The evolution of color patterns in animal coats has long been of interest to evolutionary biologists. From stripes on tigers to leopard spots and even the lion's plain coat, members of the cat family (Felidae) display some of the most striking patterns and variation in the degree of patterning across species. Camouflaging may be especially important in felids due to their stalking predatory behavior; however, the degree to which this shapes patterning across the family is unresolved. Allen et al. now compare mathematical model–generated categories of pattern complexity and variation to the phylogenetic history of the family and find that coat patterning is a highly changeable trait, which is largely related to felids' ecology. For instance, spots occur in species that live in closed environments, such as forests, and particularly complex patterns are found in arboreal and nocturnal species. In contrast, most species that live in open habitats, such as savannahs and mountains, have plain coats. These findings imply that spots provide camouflage in the spotted light found in forest canopies, whereas nonpatterned animals do better in the flat light of an open habitat. Thus, strong selection for background matching has rapidly generated tremendous diversity in coat patterning among felids.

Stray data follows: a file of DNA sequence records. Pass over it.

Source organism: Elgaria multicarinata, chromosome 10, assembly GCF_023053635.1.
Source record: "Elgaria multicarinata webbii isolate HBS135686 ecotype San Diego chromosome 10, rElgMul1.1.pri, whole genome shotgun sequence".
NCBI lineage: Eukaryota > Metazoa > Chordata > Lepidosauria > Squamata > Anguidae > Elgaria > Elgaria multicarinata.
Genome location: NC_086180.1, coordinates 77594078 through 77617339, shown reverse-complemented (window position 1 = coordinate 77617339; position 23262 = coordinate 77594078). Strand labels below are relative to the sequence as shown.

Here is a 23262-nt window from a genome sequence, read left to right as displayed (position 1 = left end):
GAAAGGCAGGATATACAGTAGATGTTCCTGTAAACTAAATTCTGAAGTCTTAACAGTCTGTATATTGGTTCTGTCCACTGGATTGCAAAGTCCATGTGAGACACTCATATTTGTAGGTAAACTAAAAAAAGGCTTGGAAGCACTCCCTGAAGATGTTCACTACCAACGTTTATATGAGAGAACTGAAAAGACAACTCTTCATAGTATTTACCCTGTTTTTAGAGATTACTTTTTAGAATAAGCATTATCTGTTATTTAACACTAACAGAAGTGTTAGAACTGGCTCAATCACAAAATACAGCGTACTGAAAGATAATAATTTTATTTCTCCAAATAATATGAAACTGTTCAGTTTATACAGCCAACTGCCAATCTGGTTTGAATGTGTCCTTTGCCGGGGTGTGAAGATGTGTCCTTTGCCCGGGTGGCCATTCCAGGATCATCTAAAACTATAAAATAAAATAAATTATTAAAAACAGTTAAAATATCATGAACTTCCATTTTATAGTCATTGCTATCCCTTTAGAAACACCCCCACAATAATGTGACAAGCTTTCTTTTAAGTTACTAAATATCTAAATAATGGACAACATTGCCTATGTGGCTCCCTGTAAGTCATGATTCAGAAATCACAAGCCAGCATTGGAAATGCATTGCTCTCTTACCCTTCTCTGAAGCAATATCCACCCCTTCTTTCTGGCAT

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Friday, November 12, 2010
How the leopard got its spots...
Allen et al. :
Posted by Deric Bownds at 5:30 AM
Blog Categories: animal behavior, evolution/debate
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